Adaptive modulation is a technique used to modify the modulation of a signal based on the characteristics of the channel between the transmitter and receiver. It can also be used by an end user to manually adapt a modulated signal for their own modulation purposes. When the channel is undergoing harsh conditions (for FSO, this is rain, fog, haze, etc.), the transmitter and receiver cannot communicate effectively with the current signal modulation scheme. The scheme is then adapted to adjust for non-ideal channel conditions and improve signal throughput; that adjustment is adaptive modulation.
Adaptive modulation is important in FSO since the channel between transmitter and receiver greatly controls the effectiveness of transmission. When light source modulation is fixed, it cannot “adapt” to the presence of attenuators, such as sandstorms, fog, or snow. Adaptive modulation is a tool that can be used to improve link transmission for varied channels, increasing the effectiveness of an FSO system.
This technique is used in both FSO and mobile communications, particularly in EDGE. Adaptive modulation may be used to improve power and bandwidth efficiency, but if the channel deteriorates, bandwidth efficiency is always sacrificed for a lower-order modulation scheme. Examples of adaptive modulation include:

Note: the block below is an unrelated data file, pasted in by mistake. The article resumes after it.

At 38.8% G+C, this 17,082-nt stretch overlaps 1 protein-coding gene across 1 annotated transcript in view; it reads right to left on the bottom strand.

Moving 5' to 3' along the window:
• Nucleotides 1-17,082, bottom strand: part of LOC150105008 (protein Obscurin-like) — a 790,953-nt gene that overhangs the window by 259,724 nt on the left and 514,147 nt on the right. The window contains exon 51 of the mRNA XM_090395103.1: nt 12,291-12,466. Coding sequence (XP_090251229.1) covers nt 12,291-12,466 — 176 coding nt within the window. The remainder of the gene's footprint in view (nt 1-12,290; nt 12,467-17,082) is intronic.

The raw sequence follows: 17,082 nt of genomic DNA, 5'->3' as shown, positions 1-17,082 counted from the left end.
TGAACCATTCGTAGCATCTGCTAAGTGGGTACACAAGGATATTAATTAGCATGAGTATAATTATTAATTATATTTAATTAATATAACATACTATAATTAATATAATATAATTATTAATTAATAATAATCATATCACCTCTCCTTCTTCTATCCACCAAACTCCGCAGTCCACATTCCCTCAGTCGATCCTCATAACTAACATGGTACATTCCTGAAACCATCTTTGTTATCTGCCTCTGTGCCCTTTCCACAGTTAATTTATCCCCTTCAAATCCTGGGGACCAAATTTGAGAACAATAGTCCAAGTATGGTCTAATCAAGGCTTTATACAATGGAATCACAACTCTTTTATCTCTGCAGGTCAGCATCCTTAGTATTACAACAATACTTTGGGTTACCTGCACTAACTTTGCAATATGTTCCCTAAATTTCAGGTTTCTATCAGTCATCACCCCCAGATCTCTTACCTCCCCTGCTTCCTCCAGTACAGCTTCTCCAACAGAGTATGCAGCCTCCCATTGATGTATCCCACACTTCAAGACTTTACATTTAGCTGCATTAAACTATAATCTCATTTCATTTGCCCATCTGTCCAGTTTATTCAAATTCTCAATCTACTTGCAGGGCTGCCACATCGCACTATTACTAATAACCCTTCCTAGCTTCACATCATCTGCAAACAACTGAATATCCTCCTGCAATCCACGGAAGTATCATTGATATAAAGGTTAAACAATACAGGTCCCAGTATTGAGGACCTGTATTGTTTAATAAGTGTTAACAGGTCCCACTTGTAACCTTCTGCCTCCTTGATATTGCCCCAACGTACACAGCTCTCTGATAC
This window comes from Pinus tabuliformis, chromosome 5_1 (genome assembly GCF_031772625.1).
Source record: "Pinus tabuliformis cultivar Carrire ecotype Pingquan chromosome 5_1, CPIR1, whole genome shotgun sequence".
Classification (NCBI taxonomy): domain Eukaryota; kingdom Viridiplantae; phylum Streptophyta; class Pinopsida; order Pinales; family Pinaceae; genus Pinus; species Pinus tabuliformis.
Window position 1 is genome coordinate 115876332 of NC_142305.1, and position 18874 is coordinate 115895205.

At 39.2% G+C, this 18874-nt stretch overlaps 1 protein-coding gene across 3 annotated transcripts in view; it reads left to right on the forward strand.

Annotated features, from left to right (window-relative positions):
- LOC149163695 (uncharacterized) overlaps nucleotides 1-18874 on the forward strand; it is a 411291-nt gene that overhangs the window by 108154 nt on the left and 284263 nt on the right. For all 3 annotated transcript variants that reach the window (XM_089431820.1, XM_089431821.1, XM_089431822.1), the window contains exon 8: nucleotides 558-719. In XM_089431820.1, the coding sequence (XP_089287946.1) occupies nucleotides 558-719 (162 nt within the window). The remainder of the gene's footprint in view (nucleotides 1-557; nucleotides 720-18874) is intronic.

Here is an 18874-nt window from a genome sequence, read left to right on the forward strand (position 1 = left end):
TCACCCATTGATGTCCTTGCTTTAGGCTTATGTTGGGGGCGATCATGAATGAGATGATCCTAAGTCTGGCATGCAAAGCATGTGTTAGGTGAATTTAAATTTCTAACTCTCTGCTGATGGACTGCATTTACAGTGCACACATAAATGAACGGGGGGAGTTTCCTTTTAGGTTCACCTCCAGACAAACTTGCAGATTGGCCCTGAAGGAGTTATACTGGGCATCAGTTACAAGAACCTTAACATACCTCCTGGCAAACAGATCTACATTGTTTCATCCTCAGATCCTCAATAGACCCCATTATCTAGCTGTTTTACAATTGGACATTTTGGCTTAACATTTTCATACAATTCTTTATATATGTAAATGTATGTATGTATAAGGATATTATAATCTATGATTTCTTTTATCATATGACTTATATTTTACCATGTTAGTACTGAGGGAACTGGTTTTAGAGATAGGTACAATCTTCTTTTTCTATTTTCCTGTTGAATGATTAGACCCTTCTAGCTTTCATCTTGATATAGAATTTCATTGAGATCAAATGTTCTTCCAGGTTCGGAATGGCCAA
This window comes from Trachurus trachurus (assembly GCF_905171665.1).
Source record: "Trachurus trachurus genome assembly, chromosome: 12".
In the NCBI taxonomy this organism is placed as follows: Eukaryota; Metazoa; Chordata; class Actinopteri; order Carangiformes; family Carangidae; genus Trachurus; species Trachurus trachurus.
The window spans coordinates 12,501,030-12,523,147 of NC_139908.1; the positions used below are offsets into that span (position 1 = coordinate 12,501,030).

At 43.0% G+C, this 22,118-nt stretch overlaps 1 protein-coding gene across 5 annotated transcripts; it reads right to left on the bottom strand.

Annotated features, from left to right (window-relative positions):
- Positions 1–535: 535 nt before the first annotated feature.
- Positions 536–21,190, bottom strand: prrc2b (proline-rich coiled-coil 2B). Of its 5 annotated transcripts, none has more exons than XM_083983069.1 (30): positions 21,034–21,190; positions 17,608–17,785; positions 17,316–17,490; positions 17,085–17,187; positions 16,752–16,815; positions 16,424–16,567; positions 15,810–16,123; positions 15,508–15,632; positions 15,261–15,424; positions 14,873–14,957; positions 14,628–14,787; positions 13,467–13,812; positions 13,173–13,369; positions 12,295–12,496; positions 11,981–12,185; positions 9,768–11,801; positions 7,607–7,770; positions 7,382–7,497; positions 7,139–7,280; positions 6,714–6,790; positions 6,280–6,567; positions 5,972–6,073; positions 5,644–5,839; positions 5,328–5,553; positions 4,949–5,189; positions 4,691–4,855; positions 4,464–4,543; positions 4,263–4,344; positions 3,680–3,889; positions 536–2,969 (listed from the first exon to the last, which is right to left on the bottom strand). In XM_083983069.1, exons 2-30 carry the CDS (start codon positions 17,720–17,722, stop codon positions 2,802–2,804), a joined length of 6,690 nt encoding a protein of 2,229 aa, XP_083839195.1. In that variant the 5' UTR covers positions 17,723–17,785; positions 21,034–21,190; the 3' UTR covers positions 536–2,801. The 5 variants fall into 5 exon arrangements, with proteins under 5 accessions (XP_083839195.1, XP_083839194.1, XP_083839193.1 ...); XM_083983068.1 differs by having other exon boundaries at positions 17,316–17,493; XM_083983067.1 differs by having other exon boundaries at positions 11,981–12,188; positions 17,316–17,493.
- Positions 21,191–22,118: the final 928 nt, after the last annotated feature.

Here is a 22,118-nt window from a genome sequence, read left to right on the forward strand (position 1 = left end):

- Adaptive coding and variable coding rate
- Variable power adaptation: varying the power of a transmitter
- Channel inversion: a transmitter adapts its power to maintain constant signal-to-interference ratio at the receiver, which is useful for multiple transmitters transmitting to the same receiver (Definition and brief explanation)
- Truncated channel inversion
- Optical sub-carrier intensity modulation: accomplished by using multiple carrier modulation in the optical domain to create many carrier frequencies and modulating the intensity of one of those frequencies (also called a sub-carrier frequency) (Descriptive video)
- Multiple sub-carrier intensity modulation: sub-carrier intensity modulation but for multiple frequencies instead of just one.
- Differential phase shift keying: strategically shifting the phase of a received signal to produce symbols that are differentiated and determined by those that precede them.
- For example, a sine wave with a 0 degree phase transmits the symbol “0”. The wave is phase-shifted +90 degrees; it now transmits the symbol “1”. The wave is held at this phase for one period: the phase has not changed, so the transmitted symbol is “0”. The wave is shifted back to a 0 degree phase, and since the new phase is different from the one before it by -90 degrees, the symbol for this period is “1”. The wave does not shift again; since the current phase is the same as the previous, the transmitted symbol is “0”.